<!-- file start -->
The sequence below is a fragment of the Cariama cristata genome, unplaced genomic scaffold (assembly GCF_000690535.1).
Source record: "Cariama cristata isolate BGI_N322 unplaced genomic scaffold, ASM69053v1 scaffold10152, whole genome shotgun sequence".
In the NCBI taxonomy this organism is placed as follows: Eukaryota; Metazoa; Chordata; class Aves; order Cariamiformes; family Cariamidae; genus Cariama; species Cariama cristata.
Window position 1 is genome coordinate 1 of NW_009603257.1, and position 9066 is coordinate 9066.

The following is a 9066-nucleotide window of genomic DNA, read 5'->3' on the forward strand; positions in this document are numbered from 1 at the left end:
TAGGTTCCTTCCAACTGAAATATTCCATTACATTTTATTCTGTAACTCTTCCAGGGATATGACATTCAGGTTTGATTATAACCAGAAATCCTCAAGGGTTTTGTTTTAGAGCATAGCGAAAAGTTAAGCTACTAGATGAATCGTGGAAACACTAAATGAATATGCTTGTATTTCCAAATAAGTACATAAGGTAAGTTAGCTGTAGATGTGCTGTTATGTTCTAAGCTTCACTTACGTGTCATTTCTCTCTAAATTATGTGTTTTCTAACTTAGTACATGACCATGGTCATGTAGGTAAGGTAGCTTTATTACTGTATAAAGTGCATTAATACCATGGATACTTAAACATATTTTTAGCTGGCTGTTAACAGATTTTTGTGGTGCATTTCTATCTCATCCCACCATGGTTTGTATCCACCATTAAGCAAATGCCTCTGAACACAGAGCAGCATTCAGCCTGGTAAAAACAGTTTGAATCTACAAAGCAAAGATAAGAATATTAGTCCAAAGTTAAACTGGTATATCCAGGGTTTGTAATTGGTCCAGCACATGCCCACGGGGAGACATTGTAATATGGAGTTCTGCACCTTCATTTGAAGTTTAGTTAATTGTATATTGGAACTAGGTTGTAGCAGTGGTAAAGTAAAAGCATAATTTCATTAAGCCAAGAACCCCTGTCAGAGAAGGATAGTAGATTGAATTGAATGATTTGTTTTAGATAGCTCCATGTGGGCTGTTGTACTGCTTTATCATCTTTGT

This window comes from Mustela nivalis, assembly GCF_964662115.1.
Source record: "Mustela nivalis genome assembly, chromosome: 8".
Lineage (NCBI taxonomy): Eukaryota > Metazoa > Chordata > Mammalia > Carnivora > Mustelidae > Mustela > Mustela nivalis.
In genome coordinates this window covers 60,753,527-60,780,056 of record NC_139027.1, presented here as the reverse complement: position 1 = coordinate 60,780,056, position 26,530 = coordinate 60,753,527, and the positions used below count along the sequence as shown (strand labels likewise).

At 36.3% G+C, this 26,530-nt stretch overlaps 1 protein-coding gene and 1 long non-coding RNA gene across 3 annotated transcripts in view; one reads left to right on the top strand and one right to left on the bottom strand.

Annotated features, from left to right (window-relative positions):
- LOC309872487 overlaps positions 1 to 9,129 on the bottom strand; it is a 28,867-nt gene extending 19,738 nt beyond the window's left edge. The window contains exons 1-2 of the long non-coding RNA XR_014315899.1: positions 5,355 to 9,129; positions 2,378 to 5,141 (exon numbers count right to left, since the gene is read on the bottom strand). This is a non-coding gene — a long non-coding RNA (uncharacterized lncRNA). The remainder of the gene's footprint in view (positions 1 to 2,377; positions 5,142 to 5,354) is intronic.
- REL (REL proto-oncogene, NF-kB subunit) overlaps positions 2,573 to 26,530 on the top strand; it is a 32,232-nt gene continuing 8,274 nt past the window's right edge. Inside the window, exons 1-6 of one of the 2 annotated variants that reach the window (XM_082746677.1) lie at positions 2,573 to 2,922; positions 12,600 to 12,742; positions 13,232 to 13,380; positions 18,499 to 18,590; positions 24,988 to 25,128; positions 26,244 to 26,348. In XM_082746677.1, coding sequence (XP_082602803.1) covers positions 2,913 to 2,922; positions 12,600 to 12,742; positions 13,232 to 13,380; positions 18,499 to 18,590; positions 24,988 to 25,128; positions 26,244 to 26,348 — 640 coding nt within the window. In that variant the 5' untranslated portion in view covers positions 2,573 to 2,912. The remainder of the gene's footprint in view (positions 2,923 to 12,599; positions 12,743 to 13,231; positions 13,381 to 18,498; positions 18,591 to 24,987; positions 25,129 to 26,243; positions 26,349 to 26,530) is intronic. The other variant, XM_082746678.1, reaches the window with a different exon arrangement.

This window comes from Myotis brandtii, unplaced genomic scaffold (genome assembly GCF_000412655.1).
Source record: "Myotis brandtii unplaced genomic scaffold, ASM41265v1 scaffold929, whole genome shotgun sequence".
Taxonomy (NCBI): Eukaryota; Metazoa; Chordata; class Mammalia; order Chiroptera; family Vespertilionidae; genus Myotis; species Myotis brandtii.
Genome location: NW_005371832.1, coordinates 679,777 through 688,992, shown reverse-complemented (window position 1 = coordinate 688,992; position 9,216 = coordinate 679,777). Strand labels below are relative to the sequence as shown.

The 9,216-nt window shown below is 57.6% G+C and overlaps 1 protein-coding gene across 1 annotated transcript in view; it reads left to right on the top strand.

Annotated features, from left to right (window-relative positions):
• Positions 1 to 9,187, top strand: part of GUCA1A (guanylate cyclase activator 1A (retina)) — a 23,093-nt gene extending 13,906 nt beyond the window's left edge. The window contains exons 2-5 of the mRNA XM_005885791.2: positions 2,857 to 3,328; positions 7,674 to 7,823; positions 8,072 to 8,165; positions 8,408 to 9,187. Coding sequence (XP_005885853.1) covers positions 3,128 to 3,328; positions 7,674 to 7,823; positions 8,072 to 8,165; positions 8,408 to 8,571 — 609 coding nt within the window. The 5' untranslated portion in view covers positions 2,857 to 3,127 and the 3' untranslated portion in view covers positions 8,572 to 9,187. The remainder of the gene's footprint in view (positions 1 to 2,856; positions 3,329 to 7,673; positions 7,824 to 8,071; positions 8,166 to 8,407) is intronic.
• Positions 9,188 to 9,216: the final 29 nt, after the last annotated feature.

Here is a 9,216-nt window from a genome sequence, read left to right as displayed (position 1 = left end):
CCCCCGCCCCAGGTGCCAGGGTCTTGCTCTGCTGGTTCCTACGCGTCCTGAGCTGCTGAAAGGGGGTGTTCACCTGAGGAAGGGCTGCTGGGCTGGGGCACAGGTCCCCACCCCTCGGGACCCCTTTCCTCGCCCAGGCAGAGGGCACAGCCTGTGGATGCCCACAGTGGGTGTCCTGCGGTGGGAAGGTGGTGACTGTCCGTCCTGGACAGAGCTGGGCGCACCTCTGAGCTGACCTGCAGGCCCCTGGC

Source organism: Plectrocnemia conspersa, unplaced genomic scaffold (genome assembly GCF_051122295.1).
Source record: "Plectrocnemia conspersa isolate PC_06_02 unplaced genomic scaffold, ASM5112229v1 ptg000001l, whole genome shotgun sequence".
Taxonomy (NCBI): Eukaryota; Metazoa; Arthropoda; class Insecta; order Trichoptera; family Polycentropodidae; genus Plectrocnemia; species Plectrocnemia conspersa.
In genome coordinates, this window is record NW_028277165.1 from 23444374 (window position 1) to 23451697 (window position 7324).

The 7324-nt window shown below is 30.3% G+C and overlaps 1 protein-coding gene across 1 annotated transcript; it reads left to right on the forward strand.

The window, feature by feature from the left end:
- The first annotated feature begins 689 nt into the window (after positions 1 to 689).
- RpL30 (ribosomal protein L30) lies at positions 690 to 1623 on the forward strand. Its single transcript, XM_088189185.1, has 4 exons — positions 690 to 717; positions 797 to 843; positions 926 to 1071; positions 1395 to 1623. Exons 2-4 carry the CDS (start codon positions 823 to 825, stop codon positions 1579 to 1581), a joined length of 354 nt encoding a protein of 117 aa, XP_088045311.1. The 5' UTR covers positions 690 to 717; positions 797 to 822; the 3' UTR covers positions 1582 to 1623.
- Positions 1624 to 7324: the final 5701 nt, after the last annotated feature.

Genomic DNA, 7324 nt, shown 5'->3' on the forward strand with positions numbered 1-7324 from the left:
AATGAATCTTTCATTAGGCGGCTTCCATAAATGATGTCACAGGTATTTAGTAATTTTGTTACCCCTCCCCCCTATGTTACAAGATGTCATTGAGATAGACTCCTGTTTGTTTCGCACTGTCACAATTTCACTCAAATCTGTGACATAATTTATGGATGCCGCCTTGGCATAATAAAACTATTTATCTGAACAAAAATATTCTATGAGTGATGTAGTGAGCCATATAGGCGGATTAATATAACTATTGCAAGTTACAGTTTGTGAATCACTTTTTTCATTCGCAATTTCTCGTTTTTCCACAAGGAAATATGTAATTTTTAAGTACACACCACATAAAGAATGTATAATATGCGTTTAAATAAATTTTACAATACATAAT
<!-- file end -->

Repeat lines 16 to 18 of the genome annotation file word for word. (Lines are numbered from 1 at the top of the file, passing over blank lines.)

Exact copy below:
Source record: "Myotis brandtii unplaced genomic scaffold, ASM41265v1 scaffold929, whole genome shotgun sequence".
Taxonomy (NCBI): Eukaryota; Metazoa; Chordata; class Mammalia; order Chiroptera; family Vespertilionidae; genus Myotis; species Myotis brandtii.
Genome location: NW_005371832.1, coordinates 679,777 through 688,992, shown reverse-complemented (window position 1 = coordinate 688,992; position 9,216 = coordinate 679,777). Strand labels below are relative to the sequence as shown.